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Cyclones in the Pacific

Cyclones in the Pacific

The SeaWinds scatterometer aboard NASA’s QuikSCAT satellite collected the data used to create this colorful image of Cyclone Olaf churing in the South Pacific on February 16, 2005. The colored background shows the near-surface wind speeds at 2.5-kilometer resolution. The strongest winds, shown in purple, are at the center of the storm, with gradually weakening winds forming rings around the center. The black barbs indicate wind speed and direction at QuikSCAT’s nominal, 25-kilometer resolution; white barbs indicate areas of heavy rain.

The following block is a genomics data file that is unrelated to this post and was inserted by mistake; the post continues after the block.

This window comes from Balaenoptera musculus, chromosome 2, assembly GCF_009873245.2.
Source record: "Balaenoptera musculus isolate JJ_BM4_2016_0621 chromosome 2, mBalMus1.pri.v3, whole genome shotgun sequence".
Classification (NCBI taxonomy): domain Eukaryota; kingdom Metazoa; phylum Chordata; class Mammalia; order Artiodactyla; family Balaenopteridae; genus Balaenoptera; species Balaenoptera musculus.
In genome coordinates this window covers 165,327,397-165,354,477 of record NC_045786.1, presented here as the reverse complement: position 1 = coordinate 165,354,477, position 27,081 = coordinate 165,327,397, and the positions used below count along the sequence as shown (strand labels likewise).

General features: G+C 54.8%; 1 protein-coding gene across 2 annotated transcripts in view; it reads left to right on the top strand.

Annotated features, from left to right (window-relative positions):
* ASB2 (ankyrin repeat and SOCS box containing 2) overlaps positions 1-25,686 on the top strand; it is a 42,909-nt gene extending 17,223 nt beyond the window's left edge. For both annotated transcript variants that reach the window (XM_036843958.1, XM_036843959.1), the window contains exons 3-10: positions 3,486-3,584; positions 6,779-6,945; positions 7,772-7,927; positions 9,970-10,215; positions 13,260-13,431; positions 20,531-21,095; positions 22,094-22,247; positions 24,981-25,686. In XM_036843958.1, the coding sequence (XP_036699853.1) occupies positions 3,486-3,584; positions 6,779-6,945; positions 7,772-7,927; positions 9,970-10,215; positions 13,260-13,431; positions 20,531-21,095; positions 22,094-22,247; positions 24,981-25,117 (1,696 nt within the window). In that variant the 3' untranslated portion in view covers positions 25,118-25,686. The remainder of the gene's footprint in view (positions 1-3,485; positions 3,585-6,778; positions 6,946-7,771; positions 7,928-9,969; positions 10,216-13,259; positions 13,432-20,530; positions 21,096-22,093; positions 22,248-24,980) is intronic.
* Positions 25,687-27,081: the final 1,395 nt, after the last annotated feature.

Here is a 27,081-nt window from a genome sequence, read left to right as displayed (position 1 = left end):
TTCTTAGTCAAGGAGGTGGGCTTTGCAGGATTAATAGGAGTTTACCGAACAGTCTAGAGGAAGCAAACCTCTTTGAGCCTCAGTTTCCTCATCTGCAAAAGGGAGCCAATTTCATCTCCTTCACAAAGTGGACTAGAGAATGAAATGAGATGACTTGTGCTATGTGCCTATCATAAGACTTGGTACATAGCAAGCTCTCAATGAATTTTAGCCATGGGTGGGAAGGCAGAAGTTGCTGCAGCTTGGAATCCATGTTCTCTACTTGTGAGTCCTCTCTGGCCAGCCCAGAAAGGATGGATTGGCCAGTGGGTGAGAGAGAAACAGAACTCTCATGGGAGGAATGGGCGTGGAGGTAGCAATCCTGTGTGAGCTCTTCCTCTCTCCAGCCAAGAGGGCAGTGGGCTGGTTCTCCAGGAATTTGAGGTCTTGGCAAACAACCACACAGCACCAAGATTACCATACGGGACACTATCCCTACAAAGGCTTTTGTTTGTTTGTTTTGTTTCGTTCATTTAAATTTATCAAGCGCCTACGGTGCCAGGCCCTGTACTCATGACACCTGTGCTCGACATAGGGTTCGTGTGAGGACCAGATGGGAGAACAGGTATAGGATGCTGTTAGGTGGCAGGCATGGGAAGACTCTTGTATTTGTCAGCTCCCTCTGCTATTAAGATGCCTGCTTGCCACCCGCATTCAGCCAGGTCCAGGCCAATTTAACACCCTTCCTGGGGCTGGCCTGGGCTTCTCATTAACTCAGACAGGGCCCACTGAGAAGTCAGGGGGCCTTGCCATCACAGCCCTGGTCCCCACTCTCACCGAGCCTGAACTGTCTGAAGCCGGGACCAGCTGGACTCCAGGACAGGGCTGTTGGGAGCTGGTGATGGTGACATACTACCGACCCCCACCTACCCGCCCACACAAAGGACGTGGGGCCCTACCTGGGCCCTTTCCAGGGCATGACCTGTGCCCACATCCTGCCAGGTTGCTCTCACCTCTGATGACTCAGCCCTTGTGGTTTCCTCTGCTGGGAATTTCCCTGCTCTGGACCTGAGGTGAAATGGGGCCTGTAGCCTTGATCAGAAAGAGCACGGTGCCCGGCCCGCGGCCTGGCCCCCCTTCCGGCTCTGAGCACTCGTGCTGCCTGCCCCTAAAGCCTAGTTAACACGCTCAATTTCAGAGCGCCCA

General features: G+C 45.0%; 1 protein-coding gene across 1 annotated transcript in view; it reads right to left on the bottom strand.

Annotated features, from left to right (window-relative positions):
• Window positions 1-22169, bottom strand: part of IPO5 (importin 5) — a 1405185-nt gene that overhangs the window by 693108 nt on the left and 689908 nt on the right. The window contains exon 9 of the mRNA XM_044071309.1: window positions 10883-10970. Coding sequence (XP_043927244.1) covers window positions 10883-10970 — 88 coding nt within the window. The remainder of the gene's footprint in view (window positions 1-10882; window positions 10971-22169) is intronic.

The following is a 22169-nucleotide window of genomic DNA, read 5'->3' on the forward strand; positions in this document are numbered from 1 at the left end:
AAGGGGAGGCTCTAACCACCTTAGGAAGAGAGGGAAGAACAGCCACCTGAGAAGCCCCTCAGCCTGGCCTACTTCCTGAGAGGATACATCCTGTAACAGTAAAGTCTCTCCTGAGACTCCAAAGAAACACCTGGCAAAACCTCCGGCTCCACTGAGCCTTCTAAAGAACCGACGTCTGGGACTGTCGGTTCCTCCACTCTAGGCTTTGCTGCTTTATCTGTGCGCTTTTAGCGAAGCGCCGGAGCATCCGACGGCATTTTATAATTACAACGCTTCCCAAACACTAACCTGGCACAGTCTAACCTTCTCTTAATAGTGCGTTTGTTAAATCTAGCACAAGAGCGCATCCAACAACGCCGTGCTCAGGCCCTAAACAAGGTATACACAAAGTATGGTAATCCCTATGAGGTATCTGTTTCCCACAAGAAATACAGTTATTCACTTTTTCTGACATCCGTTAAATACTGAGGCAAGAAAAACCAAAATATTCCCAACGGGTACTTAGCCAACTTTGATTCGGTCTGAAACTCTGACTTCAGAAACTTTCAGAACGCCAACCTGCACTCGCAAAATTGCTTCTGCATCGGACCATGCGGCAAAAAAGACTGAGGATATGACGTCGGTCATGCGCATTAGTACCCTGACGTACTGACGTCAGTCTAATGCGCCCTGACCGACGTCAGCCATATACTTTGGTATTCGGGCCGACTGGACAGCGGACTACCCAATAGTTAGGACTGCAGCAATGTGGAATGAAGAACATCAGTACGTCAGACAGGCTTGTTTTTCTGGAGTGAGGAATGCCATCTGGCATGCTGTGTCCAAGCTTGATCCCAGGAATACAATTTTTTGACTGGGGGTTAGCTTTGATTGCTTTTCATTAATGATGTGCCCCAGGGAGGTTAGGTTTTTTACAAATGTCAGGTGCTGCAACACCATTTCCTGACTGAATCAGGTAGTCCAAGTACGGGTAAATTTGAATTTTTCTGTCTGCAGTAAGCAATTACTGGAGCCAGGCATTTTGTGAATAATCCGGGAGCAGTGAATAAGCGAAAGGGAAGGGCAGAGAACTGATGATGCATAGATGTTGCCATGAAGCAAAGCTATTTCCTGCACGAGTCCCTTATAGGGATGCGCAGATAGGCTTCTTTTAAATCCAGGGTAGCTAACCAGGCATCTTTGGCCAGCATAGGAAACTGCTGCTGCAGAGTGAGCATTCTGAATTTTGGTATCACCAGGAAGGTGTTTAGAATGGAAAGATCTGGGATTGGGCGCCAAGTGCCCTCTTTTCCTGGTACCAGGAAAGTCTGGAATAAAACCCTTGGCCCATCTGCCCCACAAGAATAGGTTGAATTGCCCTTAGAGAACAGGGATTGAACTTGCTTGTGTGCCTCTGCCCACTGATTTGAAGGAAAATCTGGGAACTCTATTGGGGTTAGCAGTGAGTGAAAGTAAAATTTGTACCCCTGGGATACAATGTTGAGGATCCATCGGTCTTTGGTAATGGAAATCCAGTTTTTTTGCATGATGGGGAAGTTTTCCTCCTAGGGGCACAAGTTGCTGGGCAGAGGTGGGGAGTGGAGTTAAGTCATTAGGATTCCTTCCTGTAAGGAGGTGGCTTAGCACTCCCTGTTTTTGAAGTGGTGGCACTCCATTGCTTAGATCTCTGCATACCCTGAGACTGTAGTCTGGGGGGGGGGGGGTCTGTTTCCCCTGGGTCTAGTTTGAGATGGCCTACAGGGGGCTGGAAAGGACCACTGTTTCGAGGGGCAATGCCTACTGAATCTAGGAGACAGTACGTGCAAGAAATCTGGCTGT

NASA’s Quick Scatterometer (QuikSCAT) spacecraft was launched from Vandenberg Air Force Base, California, on June 19, 1999. QuikScat carries the SeaWinds scatterometer, a specialized microwave radar that measures near-surface wind speed and direction under all weather and cloud conditions over the Earth’s oceans.

NASA image courtesy of the QuikSCAT Science Team at the Jet Propulsion Laboratory.